Universal Design for Learning principles encourage faculty to design attendance policies that support students with disabilities without requiring legal documentation for flexible attendance. With this philosophy, the faculty member will be reducing learning barriers for students who cannot afford the diagnosis for their disability as well as those who do not want to reveal their disabilities for fear of the associated stigma. Asking disabled students to advocate for themselves, whether they have the legal paperwork or not, is adding an additional burden to their learning process (Bruce & Aylward, 2021). Flexible attendance policies will support these students to more fully engage without losing energy and motivation due to the need for self-advocacy, and will also support those who have the incidental illness, an “off” day, unavoidable childcare conflict and other issues that prevent them from being able to attend class.

Grading attendance privileges students who are healthy, in all senses, unencumbered by work or family obligations, those who do not commute to campus, and those who remain untouched by accidents, crises, losses, or assaults during the term (Del Rosso, 2021).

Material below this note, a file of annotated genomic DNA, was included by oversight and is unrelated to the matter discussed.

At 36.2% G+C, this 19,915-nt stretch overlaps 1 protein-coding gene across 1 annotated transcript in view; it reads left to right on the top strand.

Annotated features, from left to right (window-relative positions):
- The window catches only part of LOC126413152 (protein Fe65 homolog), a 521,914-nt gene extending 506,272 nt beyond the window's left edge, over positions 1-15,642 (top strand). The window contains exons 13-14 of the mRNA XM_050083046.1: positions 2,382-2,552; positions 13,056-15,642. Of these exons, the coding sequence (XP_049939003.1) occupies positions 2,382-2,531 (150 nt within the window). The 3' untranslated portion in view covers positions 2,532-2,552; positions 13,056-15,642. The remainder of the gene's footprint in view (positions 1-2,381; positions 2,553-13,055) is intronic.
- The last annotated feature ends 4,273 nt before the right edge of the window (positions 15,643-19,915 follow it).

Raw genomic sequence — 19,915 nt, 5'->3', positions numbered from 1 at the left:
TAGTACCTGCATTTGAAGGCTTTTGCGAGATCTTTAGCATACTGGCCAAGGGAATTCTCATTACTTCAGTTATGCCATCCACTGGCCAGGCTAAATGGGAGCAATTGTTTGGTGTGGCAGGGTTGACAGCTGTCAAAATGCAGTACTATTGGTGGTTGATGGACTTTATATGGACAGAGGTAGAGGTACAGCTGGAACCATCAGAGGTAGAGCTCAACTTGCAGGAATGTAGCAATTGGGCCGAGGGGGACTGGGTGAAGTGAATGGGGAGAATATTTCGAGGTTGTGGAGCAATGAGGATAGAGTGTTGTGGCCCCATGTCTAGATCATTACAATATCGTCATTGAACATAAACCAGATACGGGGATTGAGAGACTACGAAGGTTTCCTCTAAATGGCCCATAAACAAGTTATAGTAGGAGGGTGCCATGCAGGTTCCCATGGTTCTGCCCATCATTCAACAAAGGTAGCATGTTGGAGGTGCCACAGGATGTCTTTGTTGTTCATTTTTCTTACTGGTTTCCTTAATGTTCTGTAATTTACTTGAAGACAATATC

Classroom Practices

We recommend designing an attendance policy that both encourages students to attend class to participate in communal learning with high expectations for mastery of the learning goals, while also allowing for remote engagement with the material when needed to adequately manage physical and mental well-being. The following classroom practices are suggested to start building an inclusive approach to classroom attendance.

  • Offer an accessibility survey to your students before the term starts which encourages students to communicate about expected absences as well as religious and disability accommodations. This Accessibility Survey template offers potential questions including one that asks students to design an assignment that might approximate classroom participation after having missed class.